Last night, House leadership decided to delay a vote on the American Health Care Act, which would repeal the Affordable Care Act. This proposal is projected to result in an additional 24 million people being uninsured. Below, Mina Schultz from West Virginia shares her personal story and perspective on what she stands to loose if we repeal the ACA and strip coverage.
I was 25 when I was diagnosed with cancer. I planned on being a language teacher, and was preparing to serve in the Peace Corps before attending graduate school. The diagnosis changed my plans overnight. I spent the next year in and out of the hospital for chemotherapy treatment, and underwent five surgeries. The cost of this life-saving care would have been hundreds of thousands of dollars and would have driven my family into bankruptcy. But, thankfully under the Affordable Care Act, I was covered by my parents’ insurance, and my treatment didn’t force them into unpayable debt. Now, as a contracted employee of a community health center, I purchase my insurance through the West Virginia Health Insurance Marketplace. At $404 per month, my insurance covers scans, labs, and medications. I’m thankful for this reduced cost because I know what my finances would look like without insurance.
I may not have become a language teacher, but I definitely applied my teaching skills when I worked in health care enrollment. West Virginians, who have benefited greatly from the coverage gained through the ACA, have a wide range of views on how our health care system should work. At some point, everyone may need medical assistance, so everyone needs coverage. Even though the service is a necessity – and immediate one for some of my clients – it can be complicated explaining the details of the insurance market and health care system in an hour-long appointment. Many of my consumers didn’t understand what a co-pay is or had never been to a doctor, but they knew health care is a very personal issue, or even a political one. This can further complicate showing consumers how the ACA helps their health and financial security. Even when I offered practical information, I risked the educational session turning into a debate.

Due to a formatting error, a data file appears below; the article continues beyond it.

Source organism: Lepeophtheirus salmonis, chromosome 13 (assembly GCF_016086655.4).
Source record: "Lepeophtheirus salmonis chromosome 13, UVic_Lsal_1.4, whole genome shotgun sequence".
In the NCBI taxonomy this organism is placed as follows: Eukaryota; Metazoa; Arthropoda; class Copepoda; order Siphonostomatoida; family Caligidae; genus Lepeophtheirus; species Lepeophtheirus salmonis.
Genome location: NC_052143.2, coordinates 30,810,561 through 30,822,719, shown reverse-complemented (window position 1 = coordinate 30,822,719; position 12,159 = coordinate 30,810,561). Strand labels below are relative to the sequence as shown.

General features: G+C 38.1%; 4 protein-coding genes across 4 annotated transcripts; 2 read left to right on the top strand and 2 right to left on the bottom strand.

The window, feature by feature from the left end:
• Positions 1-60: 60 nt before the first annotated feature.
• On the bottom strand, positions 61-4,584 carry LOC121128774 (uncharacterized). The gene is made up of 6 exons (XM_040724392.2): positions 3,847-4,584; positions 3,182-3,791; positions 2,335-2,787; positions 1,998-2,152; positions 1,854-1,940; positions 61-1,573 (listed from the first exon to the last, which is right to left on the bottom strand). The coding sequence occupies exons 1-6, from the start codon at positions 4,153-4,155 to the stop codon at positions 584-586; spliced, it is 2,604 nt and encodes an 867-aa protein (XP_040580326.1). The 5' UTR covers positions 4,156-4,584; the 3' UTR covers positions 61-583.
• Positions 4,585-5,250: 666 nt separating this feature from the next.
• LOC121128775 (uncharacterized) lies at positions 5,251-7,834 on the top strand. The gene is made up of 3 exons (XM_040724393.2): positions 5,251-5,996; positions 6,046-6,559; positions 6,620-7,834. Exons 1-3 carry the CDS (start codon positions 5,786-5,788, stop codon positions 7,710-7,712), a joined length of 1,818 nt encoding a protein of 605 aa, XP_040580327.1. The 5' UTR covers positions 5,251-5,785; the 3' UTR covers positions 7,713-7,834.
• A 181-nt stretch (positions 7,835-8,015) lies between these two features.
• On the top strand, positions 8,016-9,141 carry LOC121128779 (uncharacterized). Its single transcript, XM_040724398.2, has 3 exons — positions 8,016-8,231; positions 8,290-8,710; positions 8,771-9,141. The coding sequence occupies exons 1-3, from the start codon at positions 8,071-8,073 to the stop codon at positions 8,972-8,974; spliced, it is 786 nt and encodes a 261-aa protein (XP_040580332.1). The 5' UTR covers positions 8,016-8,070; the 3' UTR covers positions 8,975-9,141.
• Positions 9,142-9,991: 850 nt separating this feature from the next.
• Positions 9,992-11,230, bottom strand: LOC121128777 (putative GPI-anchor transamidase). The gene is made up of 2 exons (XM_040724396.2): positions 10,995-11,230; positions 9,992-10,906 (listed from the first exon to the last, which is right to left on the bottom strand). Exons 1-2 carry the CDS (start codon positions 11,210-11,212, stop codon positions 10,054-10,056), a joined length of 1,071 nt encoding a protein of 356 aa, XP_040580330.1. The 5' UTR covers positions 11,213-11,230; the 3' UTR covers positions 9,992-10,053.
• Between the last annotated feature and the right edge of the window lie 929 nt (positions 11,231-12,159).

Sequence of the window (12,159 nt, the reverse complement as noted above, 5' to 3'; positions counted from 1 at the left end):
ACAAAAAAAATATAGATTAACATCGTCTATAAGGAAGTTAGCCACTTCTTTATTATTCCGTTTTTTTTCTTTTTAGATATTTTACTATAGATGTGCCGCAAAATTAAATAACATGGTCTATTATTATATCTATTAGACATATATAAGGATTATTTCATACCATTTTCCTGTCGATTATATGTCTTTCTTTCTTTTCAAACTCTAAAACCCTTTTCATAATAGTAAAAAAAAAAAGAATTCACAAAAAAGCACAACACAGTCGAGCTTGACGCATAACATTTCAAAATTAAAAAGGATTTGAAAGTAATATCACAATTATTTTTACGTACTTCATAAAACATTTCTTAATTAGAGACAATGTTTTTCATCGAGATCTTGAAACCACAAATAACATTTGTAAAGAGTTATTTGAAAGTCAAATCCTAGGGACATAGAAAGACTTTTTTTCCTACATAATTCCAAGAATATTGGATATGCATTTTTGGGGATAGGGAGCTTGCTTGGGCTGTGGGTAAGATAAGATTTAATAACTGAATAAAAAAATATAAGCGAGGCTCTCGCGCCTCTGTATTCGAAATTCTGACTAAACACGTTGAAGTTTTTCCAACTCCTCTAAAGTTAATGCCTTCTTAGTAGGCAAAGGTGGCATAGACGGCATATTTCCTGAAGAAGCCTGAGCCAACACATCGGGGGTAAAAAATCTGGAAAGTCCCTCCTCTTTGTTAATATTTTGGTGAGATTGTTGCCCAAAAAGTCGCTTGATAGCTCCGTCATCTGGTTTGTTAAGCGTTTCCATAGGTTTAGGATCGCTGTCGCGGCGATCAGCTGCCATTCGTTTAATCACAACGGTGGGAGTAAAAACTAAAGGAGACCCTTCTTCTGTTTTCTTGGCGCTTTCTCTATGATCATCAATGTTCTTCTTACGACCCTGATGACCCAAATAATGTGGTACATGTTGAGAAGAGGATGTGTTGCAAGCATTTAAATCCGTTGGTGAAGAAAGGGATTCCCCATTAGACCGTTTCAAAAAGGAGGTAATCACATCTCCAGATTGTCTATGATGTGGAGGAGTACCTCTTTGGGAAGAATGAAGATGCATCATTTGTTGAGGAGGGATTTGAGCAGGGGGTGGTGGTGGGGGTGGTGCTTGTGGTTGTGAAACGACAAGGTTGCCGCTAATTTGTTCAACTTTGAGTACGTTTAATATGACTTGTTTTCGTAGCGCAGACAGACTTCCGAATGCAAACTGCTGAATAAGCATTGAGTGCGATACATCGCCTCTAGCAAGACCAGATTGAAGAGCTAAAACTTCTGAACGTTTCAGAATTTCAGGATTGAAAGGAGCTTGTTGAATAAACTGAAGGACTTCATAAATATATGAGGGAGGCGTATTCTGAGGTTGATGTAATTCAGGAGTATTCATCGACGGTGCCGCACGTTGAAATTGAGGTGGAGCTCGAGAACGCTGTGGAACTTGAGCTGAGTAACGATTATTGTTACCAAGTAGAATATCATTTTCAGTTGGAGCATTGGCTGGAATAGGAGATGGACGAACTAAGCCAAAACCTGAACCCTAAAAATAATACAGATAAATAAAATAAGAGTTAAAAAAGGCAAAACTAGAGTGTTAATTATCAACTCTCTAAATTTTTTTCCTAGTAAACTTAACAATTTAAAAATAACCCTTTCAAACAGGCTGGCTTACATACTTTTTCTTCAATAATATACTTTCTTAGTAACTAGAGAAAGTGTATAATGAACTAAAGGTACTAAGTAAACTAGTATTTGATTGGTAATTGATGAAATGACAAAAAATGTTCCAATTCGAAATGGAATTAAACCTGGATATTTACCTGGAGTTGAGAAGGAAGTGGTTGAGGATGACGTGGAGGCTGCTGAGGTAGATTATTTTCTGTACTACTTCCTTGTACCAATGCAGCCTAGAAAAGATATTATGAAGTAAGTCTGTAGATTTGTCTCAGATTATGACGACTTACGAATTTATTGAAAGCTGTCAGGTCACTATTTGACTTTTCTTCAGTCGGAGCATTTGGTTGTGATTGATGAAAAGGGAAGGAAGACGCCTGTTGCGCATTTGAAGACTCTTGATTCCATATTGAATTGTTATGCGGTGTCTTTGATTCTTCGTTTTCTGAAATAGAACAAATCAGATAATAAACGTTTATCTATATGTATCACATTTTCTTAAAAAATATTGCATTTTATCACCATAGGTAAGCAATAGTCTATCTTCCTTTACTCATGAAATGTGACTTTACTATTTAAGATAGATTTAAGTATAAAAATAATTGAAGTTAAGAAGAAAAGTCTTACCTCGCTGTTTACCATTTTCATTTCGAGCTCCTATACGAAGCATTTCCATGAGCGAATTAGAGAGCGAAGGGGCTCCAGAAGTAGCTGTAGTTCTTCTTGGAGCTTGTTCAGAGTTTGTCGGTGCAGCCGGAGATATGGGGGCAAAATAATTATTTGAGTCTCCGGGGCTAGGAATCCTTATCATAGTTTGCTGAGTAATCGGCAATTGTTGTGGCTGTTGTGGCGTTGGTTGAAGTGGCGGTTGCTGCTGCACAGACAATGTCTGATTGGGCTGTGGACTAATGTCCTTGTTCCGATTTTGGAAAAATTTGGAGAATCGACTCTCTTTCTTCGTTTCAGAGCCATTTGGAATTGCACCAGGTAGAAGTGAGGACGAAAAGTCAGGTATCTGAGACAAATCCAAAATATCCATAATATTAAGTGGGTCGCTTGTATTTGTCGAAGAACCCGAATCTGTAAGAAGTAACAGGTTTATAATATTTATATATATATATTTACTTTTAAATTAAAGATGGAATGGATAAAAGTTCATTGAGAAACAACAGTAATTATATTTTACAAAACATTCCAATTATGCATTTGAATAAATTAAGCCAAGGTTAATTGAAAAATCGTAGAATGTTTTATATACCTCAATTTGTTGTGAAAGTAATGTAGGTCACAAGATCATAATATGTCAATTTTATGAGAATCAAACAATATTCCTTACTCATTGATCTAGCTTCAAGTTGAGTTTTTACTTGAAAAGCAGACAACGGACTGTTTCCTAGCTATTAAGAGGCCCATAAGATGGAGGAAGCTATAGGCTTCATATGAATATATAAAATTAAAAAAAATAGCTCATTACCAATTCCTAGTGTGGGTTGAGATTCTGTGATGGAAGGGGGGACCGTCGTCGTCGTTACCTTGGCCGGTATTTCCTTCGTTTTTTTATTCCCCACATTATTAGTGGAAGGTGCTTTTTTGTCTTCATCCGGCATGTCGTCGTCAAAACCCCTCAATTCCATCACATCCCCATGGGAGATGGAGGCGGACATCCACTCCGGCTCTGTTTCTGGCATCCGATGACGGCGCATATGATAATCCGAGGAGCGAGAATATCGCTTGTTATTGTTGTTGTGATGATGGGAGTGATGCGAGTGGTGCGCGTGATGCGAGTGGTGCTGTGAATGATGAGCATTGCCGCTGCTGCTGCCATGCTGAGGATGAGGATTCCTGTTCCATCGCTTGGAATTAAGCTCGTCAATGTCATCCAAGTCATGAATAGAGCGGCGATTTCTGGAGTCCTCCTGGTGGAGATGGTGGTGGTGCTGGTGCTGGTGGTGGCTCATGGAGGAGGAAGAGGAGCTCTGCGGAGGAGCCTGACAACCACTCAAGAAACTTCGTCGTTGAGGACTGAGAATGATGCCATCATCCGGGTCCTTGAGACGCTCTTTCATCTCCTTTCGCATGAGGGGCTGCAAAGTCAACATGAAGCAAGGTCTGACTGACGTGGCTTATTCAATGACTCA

I wasn’t that far removed from my consumers, and understood their concerns, including around cost. No one can grasp the enormity of a catastrophic illness until it happens. But to be fair, no one can grasp the peace of mind that comes with having health coverage until you’ve needed it and used it.
I currently have that peace of mind but each day that passes, my fear grows that soon I will not only be uninsurable, but unemployed. That fear isn’t only for myself, but for all of my consumers who have benefited from their coverage: the plant nursery owner who got his first physical in 20 years, the young woman who caught cervical cancer early, the self-employed IT guy who could afford his thyroid medication again.
We all stand to lose if the ACA is repealed without a replacement that is comparable in the number of Americans it covers and the comprehensiveness of the benefits offered. Frankly, we’ve come too far to move backwards, and I, for one, refuse to take that chance with my own health or the health of my community. Rather than rushing to repeal the ACA, Republicans should reach out to their Democratic colleagues and make improvements to health care that the American people want, like further lowering out-of-pocket costs and doing more to lower the cost of prescription drugs.
Mina Schultz is a former Affordable Care Act Enrollment Assister. She currently is a Benefits Enrollment Specialist at a nonprofit that seeks to lift West Virginians out of homelessness. Since surviving cancer, she has taken up swimming and yoga, and loves to travel whenever possible.